squid-2426

Version:

2.6.STABLE21

Symptom (Failure):
Squid mistakenly refuses client’s authentication. The user provided correct username/password, but Squid does not grant him/her authentication.

Bug link:

http://bugs.squid-cache.org/show_bug.cgi?id=2426

Background:

Squid in this case is used as an enterprise proxy. Users within the enterprise network can only access the internet via a Squid server. The squid server will also authenticate users by talking to an Active Directory server.

There are mainly two relevant functions in this whole process:

authenticateNegotiateStart: to prepare the authentication and send the security token to AD server.

authenticateNegotiateHandleReply: once the AD server authenticated the user, send the reply back.

These two functions will call other callee functions for different functionalities.

Diagram:

          Squid:                                                                              AD

authenticateNegotiateStart ----------------- token ------------------>

                                                                                            authenticate

authenticateNegotiateHandleReply  ←------ reply -----------------------

How it is diagnosed:

This failure is not reproducible due to privacy concerns (requires user password) and environmental set-up complexity (squid is used together with Microsoft AD server).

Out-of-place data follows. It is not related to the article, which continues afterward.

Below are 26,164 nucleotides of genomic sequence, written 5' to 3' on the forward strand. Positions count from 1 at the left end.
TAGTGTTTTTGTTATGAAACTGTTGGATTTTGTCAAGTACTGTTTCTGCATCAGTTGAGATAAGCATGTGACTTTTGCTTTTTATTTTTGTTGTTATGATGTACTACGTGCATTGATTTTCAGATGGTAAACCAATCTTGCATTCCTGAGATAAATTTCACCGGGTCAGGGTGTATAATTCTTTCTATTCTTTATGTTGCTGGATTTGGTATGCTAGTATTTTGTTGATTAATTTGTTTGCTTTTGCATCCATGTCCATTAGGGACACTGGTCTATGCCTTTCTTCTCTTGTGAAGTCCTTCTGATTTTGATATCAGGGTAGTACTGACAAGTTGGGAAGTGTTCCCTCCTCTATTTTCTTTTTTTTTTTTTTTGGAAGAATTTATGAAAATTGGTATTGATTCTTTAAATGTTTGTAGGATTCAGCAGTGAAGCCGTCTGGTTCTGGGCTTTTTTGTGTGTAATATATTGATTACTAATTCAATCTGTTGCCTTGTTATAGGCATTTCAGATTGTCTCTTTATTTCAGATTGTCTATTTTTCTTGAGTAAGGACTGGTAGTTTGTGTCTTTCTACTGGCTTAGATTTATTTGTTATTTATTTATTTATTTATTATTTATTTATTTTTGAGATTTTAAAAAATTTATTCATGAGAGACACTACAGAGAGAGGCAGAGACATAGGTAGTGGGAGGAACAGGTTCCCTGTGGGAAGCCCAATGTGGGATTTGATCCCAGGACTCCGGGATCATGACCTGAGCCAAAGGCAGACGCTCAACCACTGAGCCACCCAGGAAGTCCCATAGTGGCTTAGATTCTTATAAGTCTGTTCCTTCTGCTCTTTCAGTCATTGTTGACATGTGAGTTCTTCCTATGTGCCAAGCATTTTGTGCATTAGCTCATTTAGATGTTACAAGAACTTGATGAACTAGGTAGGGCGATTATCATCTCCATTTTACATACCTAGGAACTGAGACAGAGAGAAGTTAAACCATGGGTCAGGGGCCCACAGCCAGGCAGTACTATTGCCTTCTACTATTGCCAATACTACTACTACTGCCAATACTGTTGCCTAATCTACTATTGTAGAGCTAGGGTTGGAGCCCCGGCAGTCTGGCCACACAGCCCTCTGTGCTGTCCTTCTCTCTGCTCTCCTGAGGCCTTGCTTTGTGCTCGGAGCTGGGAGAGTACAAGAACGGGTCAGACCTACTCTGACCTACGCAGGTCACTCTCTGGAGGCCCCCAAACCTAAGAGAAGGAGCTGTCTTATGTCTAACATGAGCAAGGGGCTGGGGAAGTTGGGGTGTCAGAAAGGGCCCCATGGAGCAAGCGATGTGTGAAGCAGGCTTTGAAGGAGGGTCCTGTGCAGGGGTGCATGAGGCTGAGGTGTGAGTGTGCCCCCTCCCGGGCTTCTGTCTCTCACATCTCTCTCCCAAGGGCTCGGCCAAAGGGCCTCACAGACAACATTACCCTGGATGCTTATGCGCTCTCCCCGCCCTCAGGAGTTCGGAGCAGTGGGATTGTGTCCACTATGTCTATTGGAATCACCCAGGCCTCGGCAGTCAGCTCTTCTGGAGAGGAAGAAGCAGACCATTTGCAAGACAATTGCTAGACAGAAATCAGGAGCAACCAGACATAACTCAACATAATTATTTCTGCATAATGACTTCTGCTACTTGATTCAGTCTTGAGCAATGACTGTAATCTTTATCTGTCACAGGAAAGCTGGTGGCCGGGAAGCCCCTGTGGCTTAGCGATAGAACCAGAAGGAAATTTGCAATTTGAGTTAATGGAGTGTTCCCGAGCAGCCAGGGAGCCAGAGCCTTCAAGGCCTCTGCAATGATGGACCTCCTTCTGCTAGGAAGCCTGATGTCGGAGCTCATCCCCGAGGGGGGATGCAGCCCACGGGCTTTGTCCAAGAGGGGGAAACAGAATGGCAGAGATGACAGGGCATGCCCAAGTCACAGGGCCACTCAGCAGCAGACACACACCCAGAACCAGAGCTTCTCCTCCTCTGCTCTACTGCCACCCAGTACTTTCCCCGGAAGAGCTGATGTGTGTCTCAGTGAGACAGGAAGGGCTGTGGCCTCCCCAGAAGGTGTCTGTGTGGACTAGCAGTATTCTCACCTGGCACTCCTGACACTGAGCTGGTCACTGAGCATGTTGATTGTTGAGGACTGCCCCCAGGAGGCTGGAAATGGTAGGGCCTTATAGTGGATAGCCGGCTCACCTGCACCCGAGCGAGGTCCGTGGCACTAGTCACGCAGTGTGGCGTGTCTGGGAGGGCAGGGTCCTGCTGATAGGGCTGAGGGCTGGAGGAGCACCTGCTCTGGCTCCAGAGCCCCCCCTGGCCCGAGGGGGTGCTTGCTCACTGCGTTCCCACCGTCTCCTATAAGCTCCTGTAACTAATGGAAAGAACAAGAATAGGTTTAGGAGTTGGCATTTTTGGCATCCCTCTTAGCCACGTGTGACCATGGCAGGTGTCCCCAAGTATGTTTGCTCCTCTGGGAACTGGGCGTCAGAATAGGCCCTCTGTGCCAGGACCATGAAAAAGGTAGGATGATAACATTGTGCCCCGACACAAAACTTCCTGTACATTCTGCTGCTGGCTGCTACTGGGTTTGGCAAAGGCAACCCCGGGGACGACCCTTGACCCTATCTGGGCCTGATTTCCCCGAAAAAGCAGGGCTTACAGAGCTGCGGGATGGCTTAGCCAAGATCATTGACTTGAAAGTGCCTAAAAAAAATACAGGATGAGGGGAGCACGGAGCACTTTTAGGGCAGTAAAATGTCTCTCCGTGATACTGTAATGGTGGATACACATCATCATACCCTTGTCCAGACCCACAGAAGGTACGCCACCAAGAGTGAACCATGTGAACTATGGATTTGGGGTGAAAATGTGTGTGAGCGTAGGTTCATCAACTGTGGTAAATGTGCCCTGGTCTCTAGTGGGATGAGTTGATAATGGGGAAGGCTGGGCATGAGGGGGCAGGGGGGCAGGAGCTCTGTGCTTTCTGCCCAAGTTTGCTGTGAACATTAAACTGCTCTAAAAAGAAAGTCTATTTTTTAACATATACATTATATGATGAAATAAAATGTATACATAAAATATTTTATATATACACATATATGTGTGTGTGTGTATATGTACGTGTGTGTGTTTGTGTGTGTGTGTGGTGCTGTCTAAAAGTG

So we rely on source analysis.

Root Cause:

The kerberos Token was truncated when copying with snprintf. The kerberos token has a larger size than the allocated length (8192), but is truncated to 8192 by snprintf, thus result in a wrong value.

/* prepare the authentication and send the security token to AD server. */

authenticateNegotiateStart(auth_user_request_t * auth_user_request, RH *
handler, void *data)
{
    authenticateStateData *r = NULL;

     /* buf holds the security token. */
-    char buf[8192];
+    char buf[32768];
    char *sent_string = NULL;
    negotiate_user_t *negotiate_user;
    negotiate_request_t *negotiate_request;
@@ -606,9 +606,9 @@
    r->auth_user_request = auth_user_request;
    authenticateAuthUserRequestLock(r->auth_user_request);

     /* When the security token is longer than 8192, snprintf

        will truncate this buffer and send to the AD server, resulting

        in a denial of access response from the AD server.

        The fix is to simply increase the buffer length. */
    if (negotiate_request->auth_state == AUTHENTICATE_STATE_INITIAL) {
- snprintf(buf, 8192, "YR %s\n", sent_string);
+ snprintf(buf, 32768, "YR %s\n", sent_string);
    } else {
- snprintf(buf, 8192, "KK %s\n", sent_string);
+ snprintf(buf, 32768, "KK %s\n", sent_string);
    }

Is there any log message?

No.

Can Errlog anticipate?

Yes. Library ‘snprintf’ return value: not even checked!

snprintf man page: If the output was truncated due to this limit then the return value is the number of characters (not including the trailing '\0') which would have been written to the final string if enough space had been available. Thus, a return value of size or more means that the output was truncated. -- if snprintf returns larger than 8192, then it meant truncation occurred!

- snprintf(buf, 8192, "YR %s\n", sent_string);

+ (_retval = snprintf(buf, 8192, "YR %s\n", sent_string), (_retval >= 8192) ? elog(“snprintf truncated the input string...”) : NULL, _retval);